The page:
Baby is Screaming in Pain from Gas? Read on!

Is your baby screaming in pain from gas? Sometimes crying is the only clue you have, so there’s probably not any way you can really know. If you suspect your baby is screaming in pain from gas, though, read on!

Newborn baby gas is one of the HARDEST things you’ll deal with as a new parent – and I wouldn’t wish the experience on my worst enemy. Given that you’re reading this article, it’s likely you’ve experienced the horror of your baby screaming in pain from gas.

I remember thinking so often as a new mother about how strange it was that I had to work so hard to stop my baby from having gas.

If this is happening right now, I know you’re seeking some serious help and I can only hope you’ll find the right solution here.

Know that I’ve been there mama, and I DEFINITELY remember what it feels like to deal with a gassy newborn.

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How to tell if baby has gas

Well… gassy isn’t the problem. As long as your baby seems comfortable, it’s not something you need to worry about. In this article I want to help the mom dealing with their baby screaming in pain from gas – because THAT definitely needs some additional help.

Personally, I think one of the easiest indicators of a gassy newborn is having your baby suddenly screaming in pain – and having it be totally out. of. nowhere.

Regardless, there are some more “scientific” signs you can look for if you suspect that you’re dealing with baby gas pain. This starts with understanding what causes gas in newborns.

Keep in mind, your doctor cannot really diagnose a baby with gas because gas is more of a painful symptom – not a diagnosis. You can definitely take your baby in for this and they may have some good recommendations for you, but usually it’s something you can manage at home.

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Signs of gas in baby:

  • Bloating or swollen stomach (sometimes feels hard to the touch)
  • Excessive burping or flatulence
  • Crying hard enough that they’re red in the face
  • Spitting up
  • Difficulty sleeping
  • Crying while passing gas or right after
  • Lifting the legs more often than usual
  • Stretches body out and arches back, sometimes clenching fists at the same time

Causes of gas in your baby

Too much milk too fast

If you’re one of the mama’s who has an oversupply of milk or a forceful letdown, your baby may be getting too much milk too fast.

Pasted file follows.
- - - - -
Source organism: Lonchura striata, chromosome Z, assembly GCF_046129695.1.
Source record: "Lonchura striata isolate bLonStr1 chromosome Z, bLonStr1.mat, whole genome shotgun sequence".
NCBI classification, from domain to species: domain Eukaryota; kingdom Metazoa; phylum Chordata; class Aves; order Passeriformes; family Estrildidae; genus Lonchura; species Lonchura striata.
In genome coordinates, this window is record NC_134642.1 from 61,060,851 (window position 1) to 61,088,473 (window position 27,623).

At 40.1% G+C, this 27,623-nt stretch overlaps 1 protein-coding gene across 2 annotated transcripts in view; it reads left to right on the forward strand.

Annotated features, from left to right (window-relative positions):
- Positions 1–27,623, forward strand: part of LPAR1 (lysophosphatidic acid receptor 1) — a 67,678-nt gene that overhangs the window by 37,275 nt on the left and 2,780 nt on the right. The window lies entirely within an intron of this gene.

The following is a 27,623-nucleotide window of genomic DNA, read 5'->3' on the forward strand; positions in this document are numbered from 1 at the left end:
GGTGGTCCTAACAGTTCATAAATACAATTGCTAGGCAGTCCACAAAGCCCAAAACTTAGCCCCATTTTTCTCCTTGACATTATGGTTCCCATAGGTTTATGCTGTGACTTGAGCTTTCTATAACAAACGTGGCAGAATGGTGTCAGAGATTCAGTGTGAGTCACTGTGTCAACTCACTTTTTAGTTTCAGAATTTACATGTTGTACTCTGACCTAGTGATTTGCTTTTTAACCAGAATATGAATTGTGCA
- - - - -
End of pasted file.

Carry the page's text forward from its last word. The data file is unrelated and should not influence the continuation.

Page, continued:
Don’t worry – it’s totally okay if you aren’t sure whether forceful letdown is a thing for you – breastfeeding doesn’t come with a manual and nobody expects you to know #allthethings (but there IS an amazing breastfeeding course here if you’re struggling).

The following are some signs that you’ll see if your milk is a little too overactive for your new little one.

  • Baby suffers from gagging or choking (or really any sort of not-good noise while breastfeeding)
  • Continually pulling away from the breast
  • Biting down on your nipple to slow milk during the let-down period
  • Dislikes comfort nursing or spits up frequently

Lots of crying

All babies cry – but when those tears won’t stop coming, it’s likely that they’re swallowing a bunch of air too. Swallowed air causes gas which causes more crying, which in turn leads to more gas.

It truly is an ugly cycle, which makes it almost impossible to deal with effectively until you can get your baby calmed down.

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Reflux

Reflux is a little more serious a condition and is beyond the scope of this article. If you’re concerned that your baby is suffering from reflux, definitely talk with your doctor.

In short, reflux is similar to spit-up, except baby is usually more bothered by it, its excessive, or it looks more like projectile vomitting.

Reflux can cause gas to build up, and is often associated with food intolerance or allergies which often go hand in hand with gas.

Thrush

Thrush can cause gassiness in your baby because of the yeast invasion in your baby’s gut. Learn more about what thrush is and how to deal.

New foods

Food can make ANYONE gassy (I’m lookin’ at you, magical beans!) When you’re introducing new things into your baby’s digestive tract, it’s more likely to cause some discomfort and gas.

Bottle feeding

Unfortunately, bottle-fed babies experience gas more frequently. This happens because they are swallowing more air along with their milk. Luckily – there’s a couple of things you can do to combat this which we’ll talk about in a bit.